Survival analysis
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Survival Analysis. In many medical studies, the primary endpoint is time until an event occurs (e.g. death, remission) Data are typically subject to censoring when a study ends before the event occurs

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Survival Analysis

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Survival analysis

Survival Analysis

  • In many medical studies, the primary endpoint is time until an event occurs (e.g. death, remission)

  • Data are typically subject to censoring when a study ends before the event occurs

  • Survival Function - A function describing the proportion of individuals surviving to or beyond a given time. Notation:

    • T survival time of a randomly selected individual

    • t a specific point in time.

    • S(t) = P(T > t)  Survival Function

    • l(t)  instantaneous failure rate at time t aka hazard function


Kaplan meier estimate of survival function

Kaplan-Meier Estimate of Survival Function

  • Case with no censoring during the study (notes give rules when some individuals leave for other reasons during study)

    • Identify the observed failure times: t(1)<···<t(k)

    • Number of individuals at risk before t(i)  ni

    • Number of individuals with failure time t(i)  di

    • Estimated hazard function at t(i):

  • Estimated Survival Function at time t

(when no censoring)


Example navelbine taxol vs leukemia

Example - Navelbine/Taxol vs Leukemia

  • Mice given P388 murine leukemia assigned at random to one of two regimens of therapy

    • Regimen A - Navelbine + Taxol Concurrently

    • Regimen B - Navelbine + Taxol 1-hour later

  • Under regimen A, 9 of nA=49 mice died on days: 6,8,22,32,32,35,41,46, and 54. Remainder > 60 days

  • Under regimen B, 9 of nB=15 mice died on days:

  • 8,10,27,31,34,35,39,47, and 57. Remainder > 60 days

Source: Knick, et al (1995)


Example navelbine taxol vs leukemia1

Example - Navelbine/Taxol vs Leukemia

Regimen B

Regimen A


Example navelbine taxol vs leukemia2

Example - Navelbine/Taxol vs Leukemia


Log rank test to compare 2 survival functions

Log-Rank Test to Compare 2 Survival Functions

  • Goal: Test whether two groups (treatments) differ wrt population survival functions. Notation:

    • t(i) Time of the ith failure time (across groups)

    • d1i Number of failures for trt 1 at time t(i)

    • d2i Number of failures for trt 2 at time t(i)

    • n1i Number at risk prior for trt 1 prior to time t(i)

    • n2i Number at risk prior for trt 2 prior to time t(i)

  • Computations:


Log rank test to compare 2 survival functions1

Log-Rank Test to Compare 2 Survival Functions

  • H0: Two Survival Functions are Identical

  • HA: Two Survival Functions Differ

Some software packages conduct this identically as a chi-square test, with test statistic (TMH)2which is distributed c12 under H0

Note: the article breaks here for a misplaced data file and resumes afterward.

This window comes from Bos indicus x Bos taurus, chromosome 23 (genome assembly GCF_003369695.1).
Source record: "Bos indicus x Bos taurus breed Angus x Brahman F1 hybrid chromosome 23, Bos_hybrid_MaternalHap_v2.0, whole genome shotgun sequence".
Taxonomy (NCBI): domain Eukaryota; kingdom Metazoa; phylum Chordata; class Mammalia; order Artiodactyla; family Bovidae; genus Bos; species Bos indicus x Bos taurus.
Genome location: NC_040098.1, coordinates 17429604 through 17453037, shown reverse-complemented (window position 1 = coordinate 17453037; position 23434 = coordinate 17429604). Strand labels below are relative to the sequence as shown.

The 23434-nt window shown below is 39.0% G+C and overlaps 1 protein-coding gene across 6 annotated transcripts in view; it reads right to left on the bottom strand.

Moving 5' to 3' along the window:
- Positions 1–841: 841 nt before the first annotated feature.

Example navelbine taxol vs leukemia spss

Example - Navelbine/Taxol vs Leukemia (SPSS)

Survival Analysis for DAY

Total Number Number Percent

Events Censored Censored

REGIMEN 1 49 9 40 81.63

REGIMEN 2 15 9 6 40.00

Overall 64 18 46 71.88

Test Statistics for Equality of Survival Distributions for REGIMEN

Statistic df Significance

Log Rank 10.93 1 .0009

This is conducted as a chi-square test, compare with notes.


Relative risk regression proportional hazards cox model

Relative Risk Regression - Proportional Hazards (Cox) Model

  • Goal: Compare two or more groups (treatments), adjusting for other risk factors on survival times (like Multiple regression)

  • p Explanatory variables (including dummy variables)

  • Models Relative Risk of the event as function of time and covariates:


Relative risk regression proportional hazards cox model1

Relative Risk Regression - Proportional Hazards (Cox) Model

  • Common assumption: Relative Risk is constant over time. Proportional Hazards

  • Log-linear Model:

  • Test for effect of variable xi, adjusting for all other predictors:

  • H0: bi = 0 (No association between risk of event and xi)

  • HA: bi 0 (Association between risk of event and xi)


Relative risk for individual factors

Relative Risk for Individual Factors

  • Relative Risk for increasing predictor xi by 1 unit, controlling for all other predictors:

  • 95% CI for Relative Risk for Predictor xi:

  • Compute a 95% CI for bi :

  • Exponentiate the lower and upper bounds for CI for RRi


Example comparing 2 cancer regimens

Example - Comparing 2 Cancer Regimens

  • Subjects: Patients with multiple myeloma

  • Treatments (HDM considered less intensive):

    • High-dose melphalan (HDM)

    • Thiotepa, Busulfan, Cyclophosphamide (TBC)

  • Covariates (That were significant in tests):

    • Durie-Salmon disease stage III at diagnosis (Yes/No)

    • Having received 3+ previous treatments (Yes/No)

  • Outcome: Progression-Free Survival Time

  • 186 Subjects (97 on TBC, 89 on HDM)

Source: Anagnostopoulos, et al (2004)


Example comparing 2 cancer regimens1

Example - Comparing 2 Cancer Regimens

  • Variables and Statistical Model:

    • x1 = 1 if Patient at Durie-Salmon Stage III, 0 ow

    • x2 = 1 if Patient has had  3 previos treatments, 0 ow

    • x3 = 1 if Patient received HDM, 0 if TBC

  • Of primary importance is b3:

  • b3 = 0  Adjusting for x1 and x2, no difference in risk for HDM and TBC

  • b3 > 0  Adjusting for x1 and x2, risk of progression higher for HDM

  • b3 < 0  Adjusting for x1 and x2, risk of progression lower for HDM


Example comparing 2 cancer regimens2

Example - Comparing 2 Cancer Regimens

  • Results: (RR=Relative Risk aka Hazard Ratio)

  • Conclusions (adjusting for all other factors):

  • Patients at Durie-Salmon Stage III are at higher risk

  • Patients who have had  3 previous treatments at higher risk

  • Patients receiving HDM at same risk as patients on TBC


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